Sunday, June 3, 2012

So What's It All About?

Suffice it say that in January 2001 the world looked quite bright to many. An epic bull market had made your everyday day-trader a self-proclaimed genius stock-picker. The individual investor learned how truly easy it was to make money in the market: Simply buy the latest dotcom and jackpot!, you're rich... As you know, things didn't turn out so good, not so good at all...

Suffice it say that in May 2012 the world looks quite dim to many. The market just made a sucker out of the retail investor sporting too-many shares of thatonline place where he chats with the cousin who warned him not to put all his eggs in one basket. The cousin who lost his life's savings day-trading dotcoms back in the day. The individual investor learned, alas, that making money in stocks is not all about buying the hot new issue...

So then, if it's not all about buying hot stocks, what is it all about? Well my friend, it's all about asset allocation, temperament and time horizon... And I guess, in terms of timing, which I suspect you're concerned with, it's also about the fundamentals. And here's how they (courtesy of Davis Funds Spring 2012 Review) stack up today versus 2001:

S&P 500 Index
1/1/2001: 1,469
4/1/2012: 1,408
(A lost decade plus 2 years? Yeah, but if you count dividends and if you did a little rebalancing.......)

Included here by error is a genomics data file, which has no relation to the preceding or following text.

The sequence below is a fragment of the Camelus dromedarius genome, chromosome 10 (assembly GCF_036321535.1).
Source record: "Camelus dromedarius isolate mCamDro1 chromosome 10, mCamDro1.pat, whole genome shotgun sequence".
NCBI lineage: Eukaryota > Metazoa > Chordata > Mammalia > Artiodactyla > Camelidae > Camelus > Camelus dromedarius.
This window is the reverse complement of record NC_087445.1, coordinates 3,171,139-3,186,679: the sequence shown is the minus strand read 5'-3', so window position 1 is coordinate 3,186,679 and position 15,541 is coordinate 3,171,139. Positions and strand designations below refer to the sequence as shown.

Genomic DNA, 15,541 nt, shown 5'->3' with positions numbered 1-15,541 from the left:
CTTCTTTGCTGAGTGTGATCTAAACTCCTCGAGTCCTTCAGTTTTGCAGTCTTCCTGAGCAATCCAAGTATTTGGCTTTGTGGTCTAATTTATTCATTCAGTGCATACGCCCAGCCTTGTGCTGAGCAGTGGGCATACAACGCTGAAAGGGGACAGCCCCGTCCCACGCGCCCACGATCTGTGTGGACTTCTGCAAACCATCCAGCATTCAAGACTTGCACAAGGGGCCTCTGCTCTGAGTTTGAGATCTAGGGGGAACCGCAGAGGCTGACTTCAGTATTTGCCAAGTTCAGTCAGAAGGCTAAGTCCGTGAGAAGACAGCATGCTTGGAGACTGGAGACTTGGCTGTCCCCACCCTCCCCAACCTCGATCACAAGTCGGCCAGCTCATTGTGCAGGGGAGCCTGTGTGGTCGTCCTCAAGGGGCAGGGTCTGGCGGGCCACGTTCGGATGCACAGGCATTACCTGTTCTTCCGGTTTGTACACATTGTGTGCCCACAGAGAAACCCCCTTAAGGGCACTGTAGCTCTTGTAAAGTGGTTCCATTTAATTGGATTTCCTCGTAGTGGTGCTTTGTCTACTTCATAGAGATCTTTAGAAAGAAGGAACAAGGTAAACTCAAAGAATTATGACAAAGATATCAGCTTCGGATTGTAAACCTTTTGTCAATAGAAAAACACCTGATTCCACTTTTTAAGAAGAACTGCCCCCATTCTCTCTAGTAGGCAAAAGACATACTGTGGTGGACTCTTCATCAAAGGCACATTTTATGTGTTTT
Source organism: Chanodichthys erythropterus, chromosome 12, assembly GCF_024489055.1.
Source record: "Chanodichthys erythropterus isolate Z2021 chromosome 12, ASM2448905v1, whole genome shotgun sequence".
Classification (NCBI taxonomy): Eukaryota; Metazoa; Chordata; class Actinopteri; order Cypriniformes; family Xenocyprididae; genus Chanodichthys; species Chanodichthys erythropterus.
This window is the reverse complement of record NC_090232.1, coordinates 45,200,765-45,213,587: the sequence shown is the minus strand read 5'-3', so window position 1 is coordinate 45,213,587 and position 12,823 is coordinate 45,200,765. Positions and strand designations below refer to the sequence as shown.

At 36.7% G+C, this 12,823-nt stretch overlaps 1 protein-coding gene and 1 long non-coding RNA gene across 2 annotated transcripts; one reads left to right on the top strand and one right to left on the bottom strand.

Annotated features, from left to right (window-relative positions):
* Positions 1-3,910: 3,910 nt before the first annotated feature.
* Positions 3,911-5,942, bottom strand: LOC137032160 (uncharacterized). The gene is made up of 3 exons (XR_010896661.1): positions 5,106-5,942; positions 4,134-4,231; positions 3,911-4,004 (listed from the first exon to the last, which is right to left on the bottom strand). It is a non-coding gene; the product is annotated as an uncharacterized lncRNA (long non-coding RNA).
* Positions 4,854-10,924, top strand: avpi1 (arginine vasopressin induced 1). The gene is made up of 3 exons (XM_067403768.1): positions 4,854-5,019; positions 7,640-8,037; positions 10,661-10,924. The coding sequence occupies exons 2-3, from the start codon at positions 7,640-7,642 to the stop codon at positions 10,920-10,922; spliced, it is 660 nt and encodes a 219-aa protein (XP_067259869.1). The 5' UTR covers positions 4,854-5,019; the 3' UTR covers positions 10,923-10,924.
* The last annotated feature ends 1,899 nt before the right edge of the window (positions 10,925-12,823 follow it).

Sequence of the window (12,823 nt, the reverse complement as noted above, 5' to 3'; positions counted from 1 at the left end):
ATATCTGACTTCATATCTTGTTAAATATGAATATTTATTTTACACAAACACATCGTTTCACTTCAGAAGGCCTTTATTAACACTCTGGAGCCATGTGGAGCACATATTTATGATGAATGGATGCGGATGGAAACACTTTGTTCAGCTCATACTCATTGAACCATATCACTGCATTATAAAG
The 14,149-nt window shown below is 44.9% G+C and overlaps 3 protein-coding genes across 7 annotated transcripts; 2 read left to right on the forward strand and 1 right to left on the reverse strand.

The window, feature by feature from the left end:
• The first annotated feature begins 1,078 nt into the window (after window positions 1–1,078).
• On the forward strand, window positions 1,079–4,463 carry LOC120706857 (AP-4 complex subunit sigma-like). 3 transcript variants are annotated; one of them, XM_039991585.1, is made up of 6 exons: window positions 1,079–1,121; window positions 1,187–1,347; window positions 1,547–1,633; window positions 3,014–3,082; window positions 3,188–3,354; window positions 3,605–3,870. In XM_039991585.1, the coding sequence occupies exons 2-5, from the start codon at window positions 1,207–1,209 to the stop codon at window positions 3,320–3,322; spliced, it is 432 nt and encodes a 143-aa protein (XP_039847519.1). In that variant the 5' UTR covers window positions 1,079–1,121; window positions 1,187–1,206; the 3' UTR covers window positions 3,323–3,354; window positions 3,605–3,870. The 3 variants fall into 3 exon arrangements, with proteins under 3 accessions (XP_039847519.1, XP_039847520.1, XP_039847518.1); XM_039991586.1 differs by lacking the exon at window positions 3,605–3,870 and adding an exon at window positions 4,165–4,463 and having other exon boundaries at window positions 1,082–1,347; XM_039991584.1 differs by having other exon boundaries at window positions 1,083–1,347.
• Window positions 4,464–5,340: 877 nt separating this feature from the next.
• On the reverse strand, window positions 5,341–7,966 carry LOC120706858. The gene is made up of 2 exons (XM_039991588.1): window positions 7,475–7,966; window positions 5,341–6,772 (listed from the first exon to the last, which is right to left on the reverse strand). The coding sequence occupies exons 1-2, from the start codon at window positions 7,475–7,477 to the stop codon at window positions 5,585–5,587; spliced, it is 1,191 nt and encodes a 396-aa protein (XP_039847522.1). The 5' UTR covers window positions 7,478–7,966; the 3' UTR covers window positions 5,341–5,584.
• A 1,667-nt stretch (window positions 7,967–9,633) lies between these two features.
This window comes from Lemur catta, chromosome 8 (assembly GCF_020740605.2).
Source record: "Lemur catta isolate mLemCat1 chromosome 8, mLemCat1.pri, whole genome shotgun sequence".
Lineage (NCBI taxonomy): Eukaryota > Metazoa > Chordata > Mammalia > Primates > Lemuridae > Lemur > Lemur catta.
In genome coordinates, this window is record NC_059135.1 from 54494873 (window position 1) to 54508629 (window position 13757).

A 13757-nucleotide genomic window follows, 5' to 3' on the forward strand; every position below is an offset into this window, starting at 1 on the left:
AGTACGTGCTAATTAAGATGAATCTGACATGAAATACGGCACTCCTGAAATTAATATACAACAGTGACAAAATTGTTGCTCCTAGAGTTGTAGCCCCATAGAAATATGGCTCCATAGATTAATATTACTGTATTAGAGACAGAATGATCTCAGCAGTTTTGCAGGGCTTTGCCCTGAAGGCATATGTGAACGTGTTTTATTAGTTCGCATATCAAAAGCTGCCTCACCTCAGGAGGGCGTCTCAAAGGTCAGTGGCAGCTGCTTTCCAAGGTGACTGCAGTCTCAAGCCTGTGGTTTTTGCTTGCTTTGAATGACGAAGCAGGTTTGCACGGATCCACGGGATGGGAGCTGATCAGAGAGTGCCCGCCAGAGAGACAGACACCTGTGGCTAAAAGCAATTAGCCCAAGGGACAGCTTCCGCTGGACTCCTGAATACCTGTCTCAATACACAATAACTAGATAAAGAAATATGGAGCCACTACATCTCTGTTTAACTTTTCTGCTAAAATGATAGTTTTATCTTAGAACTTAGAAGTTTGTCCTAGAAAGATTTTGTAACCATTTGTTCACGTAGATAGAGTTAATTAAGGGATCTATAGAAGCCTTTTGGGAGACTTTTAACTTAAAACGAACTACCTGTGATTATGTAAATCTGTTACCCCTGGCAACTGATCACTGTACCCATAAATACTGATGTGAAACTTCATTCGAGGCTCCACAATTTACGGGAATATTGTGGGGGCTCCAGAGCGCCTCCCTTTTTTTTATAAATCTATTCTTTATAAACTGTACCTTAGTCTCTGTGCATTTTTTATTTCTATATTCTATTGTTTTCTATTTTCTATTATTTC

S&P 500 Index Earnings Per Share
1/1/2001: $48
4/1/2012: $99 (est)
(I.e., for the S&P today to match its 2001 price to earning's ratio, it would have to be pushing 3,000 as we speak)

S&P 500 Earnings Yield
1/1/2001: 3%
4/1/2012: 7%
(Considered one of the best measures of value when compared to the 10yr treasury. With a 1.45% 10yr treasury, stocks, by this metric, are historically very cheap)

S&P 500 Dividends
1/1/2001: $17/share
4/1/2012: $30/share
(Dividends are up 76%. This speaks to a substantially healthier corporate America. And that's a 50% higher yield than the current 10yr treasury offers)

S&P 500 Debt to Equity Ratio
1/1/2001: 4x
4/1/2012: 2.5x
(Companies currently carry substantially less debt at substantially lower interest rates than they did in 2001. Does wonders for profit margins)

Bottom line: Stocks, historically speaking, are a bargain. That doesn't mean however that they can't remain (or become more of) a bargain (for the time being) in this world of uncertainty. But then again, stocks are a bargain thanks to this world of uncertainty. I.e., the best time to own stocks is when nobody else wants them. But you gotta have a stomach that can stand the volatility...

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